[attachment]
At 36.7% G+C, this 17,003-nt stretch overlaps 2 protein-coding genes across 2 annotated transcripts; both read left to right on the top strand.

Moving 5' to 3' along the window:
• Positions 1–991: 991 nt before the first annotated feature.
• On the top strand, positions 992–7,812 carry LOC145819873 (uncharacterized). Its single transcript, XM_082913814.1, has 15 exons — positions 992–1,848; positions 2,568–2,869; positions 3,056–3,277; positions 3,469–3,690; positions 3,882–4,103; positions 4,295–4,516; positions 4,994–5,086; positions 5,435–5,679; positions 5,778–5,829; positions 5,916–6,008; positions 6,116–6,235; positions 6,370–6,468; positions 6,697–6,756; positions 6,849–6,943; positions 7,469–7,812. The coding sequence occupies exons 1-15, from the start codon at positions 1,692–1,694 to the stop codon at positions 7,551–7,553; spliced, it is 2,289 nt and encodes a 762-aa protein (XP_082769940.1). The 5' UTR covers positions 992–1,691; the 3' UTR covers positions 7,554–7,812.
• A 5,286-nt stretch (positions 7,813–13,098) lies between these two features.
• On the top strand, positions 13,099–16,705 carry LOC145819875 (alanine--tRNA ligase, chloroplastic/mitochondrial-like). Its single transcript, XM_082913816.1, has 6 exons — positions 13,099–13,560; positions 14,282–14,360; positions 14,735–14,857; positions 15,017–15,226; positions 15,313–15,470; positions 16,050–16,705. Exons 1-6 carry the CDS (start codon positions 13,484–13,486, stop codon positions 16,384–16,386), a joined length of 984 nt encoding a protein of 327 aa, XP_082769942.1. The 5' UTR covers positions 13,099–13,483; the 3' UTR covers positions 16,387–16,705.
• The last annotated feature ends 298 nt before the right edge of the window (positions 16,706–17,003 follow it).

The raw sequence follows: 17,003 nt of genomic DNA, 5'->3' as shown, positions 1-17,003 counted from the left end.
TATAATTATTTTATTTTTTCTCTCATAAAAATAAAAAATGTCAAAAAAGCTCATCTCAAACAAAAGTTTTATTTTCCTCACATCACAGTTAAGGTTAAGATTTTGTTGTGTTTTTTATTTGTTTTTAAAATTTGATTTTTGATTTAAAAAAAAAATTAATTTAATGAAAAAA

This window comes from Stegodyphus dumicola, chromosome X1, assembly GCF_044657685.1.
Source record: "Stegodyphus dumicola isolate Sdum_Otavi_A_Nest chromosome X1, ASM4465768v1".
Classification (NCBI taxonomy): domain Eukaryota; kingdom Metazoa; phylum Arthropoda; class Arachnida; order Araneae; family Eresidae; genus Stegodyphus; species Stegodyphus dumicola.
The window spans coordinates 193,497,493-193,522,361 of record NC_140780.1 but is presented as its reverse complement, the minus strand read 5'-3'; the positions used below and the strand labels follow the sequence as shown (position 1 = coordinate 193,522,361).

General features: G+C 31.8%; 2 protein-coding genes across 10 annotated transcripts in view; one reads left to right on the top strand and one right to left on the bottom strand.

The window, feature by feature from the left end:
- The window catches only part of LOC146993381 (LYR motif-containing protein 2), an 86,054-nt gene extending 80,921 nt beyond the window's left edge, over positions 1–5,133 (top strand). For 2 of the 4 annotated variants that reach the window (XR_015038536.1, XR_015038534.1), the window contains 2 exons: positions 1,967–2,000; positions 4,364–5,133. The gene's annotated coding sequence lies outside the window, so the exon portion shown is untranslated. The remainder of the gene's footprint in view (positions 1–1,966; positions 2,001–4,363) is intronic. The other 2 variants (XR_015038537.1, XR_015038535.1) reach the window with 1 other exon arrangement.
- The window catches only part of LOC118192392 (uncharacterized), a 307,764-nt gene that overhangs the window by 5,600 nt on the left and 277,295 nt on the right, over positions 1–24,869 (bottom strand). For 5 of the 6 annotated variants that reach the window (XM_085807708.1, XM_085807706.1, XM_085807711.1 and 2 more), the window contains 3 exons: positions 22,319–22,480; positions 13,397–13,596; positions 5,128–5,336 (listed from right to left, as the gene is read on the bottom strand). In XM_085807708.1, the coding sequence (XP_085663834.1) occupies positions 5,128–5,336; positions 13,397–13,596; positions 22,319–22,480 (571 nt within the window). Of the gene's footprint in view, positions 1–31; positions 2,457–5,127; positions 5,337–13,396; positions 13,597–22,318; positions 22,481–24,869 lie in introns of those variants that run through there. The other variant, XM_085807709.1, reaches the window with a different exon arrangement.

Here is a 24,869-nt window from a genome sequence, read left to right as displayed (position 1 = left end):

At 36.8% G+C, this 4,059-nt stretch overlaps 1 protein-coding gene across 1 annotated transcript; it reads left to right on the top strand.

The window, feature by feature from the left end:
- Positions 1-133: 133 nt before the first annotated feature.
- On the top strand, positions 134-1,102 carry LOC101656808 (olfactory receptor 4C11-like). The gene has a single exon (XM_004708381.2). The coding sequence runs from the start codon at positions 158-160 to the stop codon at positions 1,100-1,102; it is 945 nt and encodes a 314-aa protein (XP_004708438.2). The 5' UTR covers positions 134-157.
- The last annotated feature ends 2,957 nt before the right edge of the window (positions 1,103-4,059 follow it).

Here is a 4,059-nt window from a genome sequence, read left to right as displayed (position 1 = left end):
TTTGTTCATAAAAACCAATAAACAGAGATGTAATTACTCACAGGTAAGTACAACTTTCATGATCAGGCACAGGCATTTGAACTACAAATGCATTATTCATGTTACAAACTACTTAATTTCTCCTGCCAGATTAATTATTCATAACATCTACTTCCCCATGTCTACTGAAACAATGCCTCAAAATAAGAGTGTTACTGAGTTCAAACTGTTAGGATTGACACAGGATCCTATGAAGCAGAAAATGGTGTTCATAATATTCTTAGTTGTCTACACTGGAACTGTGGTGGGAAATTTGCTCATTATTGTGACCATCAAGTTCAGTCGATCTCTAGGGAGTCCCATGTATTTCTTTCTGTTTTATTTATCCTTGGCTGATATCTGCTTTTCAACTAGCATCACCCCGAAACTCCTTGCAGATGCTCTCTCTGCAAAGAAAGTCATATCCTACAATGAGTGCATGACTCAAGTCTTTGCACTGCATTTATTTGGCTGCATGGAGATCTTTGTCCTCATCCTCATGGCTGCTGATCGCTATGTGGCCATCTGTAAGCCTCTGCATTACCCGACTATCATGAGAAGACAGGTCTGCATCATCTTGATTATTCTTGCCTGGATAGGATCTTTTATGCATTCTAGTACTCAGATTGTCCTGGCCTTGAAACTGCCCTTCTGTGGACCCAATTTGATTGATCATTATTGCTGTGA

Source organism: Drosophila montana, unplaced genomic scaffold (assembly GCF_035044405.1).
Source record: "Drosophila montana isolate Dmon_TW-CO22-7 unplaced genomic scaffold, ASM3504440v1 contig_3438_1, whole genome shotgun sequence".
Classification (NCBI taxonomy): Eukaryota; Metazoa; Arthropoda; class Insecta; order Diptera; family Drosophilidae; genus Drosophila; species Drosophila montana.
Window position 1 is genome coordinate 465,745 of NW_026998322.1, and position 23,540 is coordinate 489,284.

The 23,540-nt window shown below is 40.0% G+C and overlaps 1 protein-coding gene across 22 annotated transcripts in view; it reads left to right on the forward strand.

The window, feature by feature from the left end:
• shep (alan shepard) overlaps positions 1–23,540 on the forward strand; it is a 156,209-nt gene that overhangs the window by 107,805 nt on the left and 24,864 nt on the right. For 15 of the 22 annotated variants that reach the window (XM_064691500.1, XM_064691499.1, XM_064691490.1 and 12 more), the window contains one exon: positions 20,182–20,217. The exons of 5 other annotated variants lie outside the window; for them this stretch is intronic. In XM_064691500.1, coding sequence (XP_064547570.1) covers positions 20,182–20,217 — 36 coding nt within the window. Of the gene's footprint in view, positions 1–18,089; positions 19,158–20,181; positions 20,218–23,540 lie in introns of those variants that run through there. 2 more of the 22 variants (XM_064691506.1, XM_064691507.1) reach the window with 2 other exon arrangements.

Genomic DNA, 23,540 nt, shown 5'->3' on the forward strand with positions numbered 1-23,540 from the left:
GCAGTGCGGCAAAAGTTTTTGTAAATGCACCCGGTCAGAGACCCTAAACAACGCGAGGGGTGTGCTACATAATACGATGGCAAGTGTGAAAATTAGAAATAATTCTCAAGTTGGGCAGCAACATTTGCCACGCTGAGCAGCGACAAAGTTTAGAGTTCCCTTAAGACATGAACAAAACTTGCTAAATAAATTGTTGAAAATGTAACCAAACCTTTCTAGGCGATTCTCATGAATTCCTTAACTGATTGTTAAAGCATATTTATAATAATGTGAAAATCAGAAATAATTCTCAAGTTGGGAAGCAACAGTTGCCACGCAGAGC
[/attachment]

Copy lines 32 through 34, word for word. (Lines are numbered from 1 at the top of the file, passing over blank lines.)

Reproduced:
• shep (alan shepard) overlaps positions 1–23,540 on the forward strand; it is a 156,209-nt gene that overhangs the window by 107,805 nt on the left and 24,864 nt on the right. For 15 of the 22 annotated variants that reach the window (XM_064691500.1, XM_064691499.1, XM_064691490.1 and 12 more), the window contains one exon: positions 20,182–20,217. The exons of 5 other annotated variants lie outside the window; for them this stretch is intronic. In XM_064691500.1, coding sequence (XP_064547570.1) covers positions 20,182–20,217 — 36 coding nt within the window. Of the gene's footprint in view, positions 1–18,089; positions 19,158–20,181; positions 20,218–23,540 lie in introns of those variants that run through there. 2 more of the 22 variants (XM_064691506.1, XM_064691507.1) reach the window with 2 other exon arrangements.

Genomic DNA, 23,540 nt, shown 5'->3' on the forward strand with positions numbered 1-23,540 from the left:
GCAGTGCGGCAAAAGTTTTTGTAAATGCACCCGGTCAGAGACCCTAAACAACGCGAGGGGTGTGCTACATAATACGATGGCAAGTGTGAAAATTAGAAATAATTCTCAAGTTGGGCAGCAACATTTGCCACGCTGAGCAGCGACAAAGTTTAGAGTTCCCTTAAGACATGAACAAAACTTGCTAAATAAATTGTTGAAAATGTAACCAAACCTTTCTAGGCGATTCTCATGAATTCCTTAACTGATTGTTAAAGCATATTTATAATAATGTGAAAATCAGAAATAATTCTCAAGTTGGGAAGCAACAGTTGCCACGCAGAGC